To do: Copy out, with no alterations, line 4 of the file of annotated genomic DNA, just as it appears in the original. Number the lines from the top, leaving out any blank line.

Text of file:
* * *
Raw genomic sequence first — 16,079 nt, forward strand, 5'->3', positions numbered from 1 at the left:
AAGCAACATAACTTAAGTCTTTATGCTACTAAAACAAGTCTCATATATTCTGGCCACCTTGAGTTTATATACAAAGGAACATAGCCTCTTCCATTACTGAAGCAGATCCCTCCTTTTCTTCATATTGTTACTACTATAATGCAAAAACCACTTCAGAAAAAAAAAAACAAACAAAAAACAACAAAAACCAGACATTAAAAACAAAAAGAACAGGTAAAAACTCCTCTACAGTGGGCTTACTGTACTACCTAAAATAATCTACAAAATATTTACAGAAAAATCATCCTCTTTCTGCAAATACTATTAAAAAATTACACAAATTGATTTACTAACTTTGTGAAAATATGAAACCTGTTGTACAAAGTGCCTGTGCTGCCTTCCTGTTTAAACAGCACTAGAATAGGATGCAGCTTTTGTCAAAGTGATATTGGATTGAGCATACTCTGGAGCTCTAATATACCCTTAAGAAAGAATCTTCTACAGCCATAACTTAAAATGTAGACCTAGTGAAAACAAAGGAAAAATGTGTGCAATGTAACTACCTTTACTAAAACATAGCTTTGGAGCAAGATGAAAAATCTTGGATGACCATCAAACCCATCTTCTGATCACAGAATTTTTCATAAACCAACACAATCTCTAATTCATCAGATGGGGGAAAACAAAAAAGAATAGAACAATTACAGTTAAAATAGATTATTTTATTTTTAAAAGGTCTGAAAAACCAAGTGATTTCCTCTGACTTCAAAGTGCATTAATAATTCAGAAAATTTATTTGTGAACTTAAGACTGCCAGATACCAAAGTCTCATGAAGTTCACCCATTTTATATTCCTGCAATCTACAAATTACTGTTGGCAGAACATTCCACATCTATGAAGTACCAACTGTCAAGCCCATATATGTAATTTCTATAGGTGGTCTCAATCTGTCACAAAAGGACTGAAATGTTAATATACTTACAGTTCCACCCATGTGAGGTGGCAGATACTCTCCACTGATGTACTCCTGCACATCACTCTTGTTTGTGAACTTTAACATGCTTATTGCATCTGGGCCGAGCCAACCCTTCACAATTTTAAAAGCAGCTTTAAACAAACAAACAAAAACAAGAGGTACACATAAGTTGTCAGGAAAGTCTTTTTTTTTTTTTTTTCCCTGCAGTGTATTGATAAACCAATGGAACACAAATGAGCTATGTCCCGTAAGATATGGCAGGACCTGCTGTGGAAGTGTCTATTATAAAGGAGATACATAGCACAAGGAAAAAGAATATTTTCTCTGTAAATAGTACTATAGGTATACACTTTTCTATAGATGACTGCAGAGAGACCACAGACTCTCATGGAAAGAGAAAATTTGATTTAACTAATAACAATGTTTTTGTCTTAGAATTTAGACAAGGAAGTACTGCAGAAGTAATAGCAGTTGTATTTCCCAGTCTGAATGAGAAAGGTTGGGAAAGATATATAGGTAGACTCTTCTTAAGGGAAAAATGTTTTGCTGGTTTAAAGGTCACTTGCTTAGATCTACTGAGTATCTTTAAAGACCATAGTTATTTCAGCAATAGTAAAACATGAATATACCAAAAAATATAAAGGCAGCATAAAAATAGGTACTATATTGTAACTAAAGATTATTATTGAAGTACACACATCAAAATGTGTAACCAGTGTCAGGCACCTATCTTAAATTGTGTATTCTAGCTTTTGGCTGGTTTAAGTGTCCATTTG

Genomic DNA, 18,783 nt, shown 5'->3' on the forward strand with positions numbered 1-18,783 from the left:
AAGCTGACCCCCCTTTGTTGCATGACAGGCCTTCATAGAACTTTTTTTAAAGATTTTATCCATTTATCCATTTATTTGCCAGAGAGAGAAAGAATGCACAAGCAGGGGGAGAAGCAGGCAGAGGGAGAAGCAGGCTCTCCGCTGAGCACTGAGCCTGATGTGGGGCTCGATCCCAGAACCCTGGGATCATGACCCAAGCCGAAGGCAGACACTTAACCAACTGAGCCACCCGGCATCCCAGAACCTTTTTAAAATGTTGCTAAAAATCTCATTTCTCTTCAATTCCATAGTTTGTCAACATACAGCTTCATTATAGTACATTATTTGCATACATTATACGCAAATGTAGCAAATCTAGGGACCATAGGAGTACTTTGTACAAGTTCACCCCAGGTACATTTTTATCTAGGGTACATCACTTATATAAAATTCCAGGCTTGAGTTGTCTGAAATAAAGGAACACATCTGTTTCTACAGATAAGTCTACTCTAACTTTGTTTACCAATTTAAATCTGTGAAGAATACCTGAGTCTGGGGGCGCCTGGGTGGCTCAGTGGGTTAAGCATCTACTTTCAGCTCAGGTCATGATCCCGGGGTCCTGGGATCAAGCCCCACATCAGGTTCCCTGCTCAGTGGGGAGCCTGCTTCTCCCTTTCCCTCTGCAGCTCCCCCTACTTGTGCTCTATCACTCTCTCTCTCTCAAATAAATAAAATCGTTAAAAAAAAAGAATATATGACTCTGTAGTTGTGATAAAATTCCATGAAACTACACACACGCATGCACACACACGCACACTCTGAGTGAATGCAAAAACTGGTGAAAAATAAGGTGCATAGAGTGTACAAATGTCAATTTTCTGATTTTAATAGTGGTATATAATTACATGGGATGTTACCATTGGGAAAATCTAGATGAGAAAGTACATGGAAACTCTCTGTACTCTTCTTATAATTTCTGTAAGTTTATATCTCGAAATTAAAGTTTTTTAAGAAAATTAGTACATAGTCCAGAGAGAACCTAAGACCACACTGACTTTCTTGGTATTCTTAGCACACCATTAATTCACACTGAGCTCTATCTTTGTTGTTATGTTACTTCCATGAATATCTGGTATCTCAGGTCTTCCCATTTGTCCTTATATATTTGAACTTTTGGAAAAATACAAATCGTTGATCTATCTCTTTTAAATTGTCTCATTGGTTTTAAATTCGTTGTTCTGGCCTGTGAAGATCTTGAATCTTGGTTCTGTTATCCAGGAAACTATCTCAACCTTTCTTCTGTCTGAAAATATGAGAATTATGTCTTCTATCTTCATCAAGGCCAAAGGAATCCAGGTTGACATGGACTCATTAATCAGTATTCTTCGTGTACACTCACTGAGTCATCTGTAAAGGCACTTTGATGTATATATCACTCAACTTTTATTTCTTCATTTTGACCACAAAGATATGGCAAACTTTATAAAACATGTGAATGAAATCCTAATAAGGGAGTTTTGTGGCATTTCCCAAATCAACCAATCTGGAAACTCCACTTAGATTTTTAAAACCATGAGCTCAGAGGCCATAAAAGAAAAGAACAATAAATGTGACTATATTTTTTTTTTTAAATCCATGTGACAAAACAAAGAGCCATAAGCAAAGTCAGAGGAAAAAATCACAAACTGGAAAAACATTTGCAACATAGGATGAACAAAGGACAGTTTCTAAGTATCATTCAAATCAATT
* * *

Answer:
AAGCTGACCCCCCTTTGTTGCATGACAGGCCTTCATAGAACTTTTTTTAAAGATTTTATCCATTTATCCATTTATTTGCCAGAGAGAGAAAGAATGCACAAGCAGGGGGAGAAGCAGGCAGAGGGAGAAGCAGGCTCTCCGCTGAGCACTGAGCCTGATGTGGGGCTCGATCCCAGAACCCTGGGATCATGACCCAAGCCGAAGGCAGACACTTAACCAACTGAGCCACCCGGCATCCCAGAACCTTTTTAAAATGTTGCTAAAAATCTCATTTCTCTTCAATTCCATAGTTTGTCAACATACAGCTTCATTATAGTACATTATTTGCATACATTATACGCAAATGTAGCAAATCTAGGGACCATAGGAGTACTTTGTACAAGTTCACCCCAGGTACATTTTTATCTAGGGTACATCACTTATATAAAATTCCAGGCTTGAGTTGTCTGAAATAAAGGAACACATCTGTTTCTACAGATAAGTCTACTCTAACTTTGTTTACCAATTTAAATCTGTGAAGAATACCTGAGTCTGGGGGCGCCTGGGTGGCTCAGTGGGTTAAGCATCTACTTTCAGCTCAGGTCATGATCCCGGGGTCCTGGGATCAAGCCCCACATCAGGTTCCCTGCTCAGTGGGGAGCCTGCTTCTCCCTTTCCCTCTGCAGCTCCCCCTACTTGTGCTCTATCACTCTCTCTCTCTCAAATAAATAAAATCGTTAAAAAAAAAGAATATATGACTCTGTAGTTGTGATAAAATTCCATGAAACTACACACACGCATGCACACACACGCACACTCTGAGTGAATGCAAAAACTGGTGAAAAATAAGGTGCATAGAGTGTACAAATGTCAATTTTCTGATTTTAATAGTGGTATATAATTACATGGGATGTTACCATTGGGAAAATCTAGATGAGAAAGTACATGGAAACTCTCTGTACTCTTCTTATAATTTCTGTAAGTTTATATCTCGAAATTAAAGTTTTTTAAGAAAATTAGTACATAGTCCAGAGAGAACCTAAGACCACACTGACTTTCTTGGTATTCTTAGCACACCATTAATTCACACTGAGCTCTATCTTTGTTGTTATGTTACTTCCATGAATATCTGGTATCTCAGGTCTTCCCATTTGTCCTTATATATTTGAACTTTTGGAAAAATACAAATCGTTGATCTATCTCTTTTAAATTGTCTCATTGGTTTTAAATTCGTTGTTCTGGCCTGTGAAGATCTTGAATCTTGGTTCTGTTATCCAGGAAACTATCTCAACCTTTCTTCTGTCTGAAAATATGAGAATTATGTCTTCTATCTTCATCAAGGCCAAAGGAATCCAGGTTGACATGGACTCATTAATCAGTATTCTTCGTGTACACTCACTGAGTCATCTGTAAAGGCACTTTGATGTATATATCACTCAACTTTTATTTCTTCATTTTGACCACAAAGATATGGCAAACTTTATAAAACATGTGAATGAAATCCTAATAAGGGAGTTTTGTGGCATTTCCCAAATCAACCAATCTGGAAACTCCACTTAGATTTTTAAAACCATGAGCTCAGAGGCCATAAAAGAAAAGAACAATAAATGTGACTATATTTTTTTTTTTAAATCCATGTGACAAAACAAAGAGCCATAAGCAAAGTCAGAGGAAAAAATCACAAACTGGAAAAACATTTGCAACATAGGATGAACAAAGGACAGTTTCTAAGTATCATTCAAATCAATT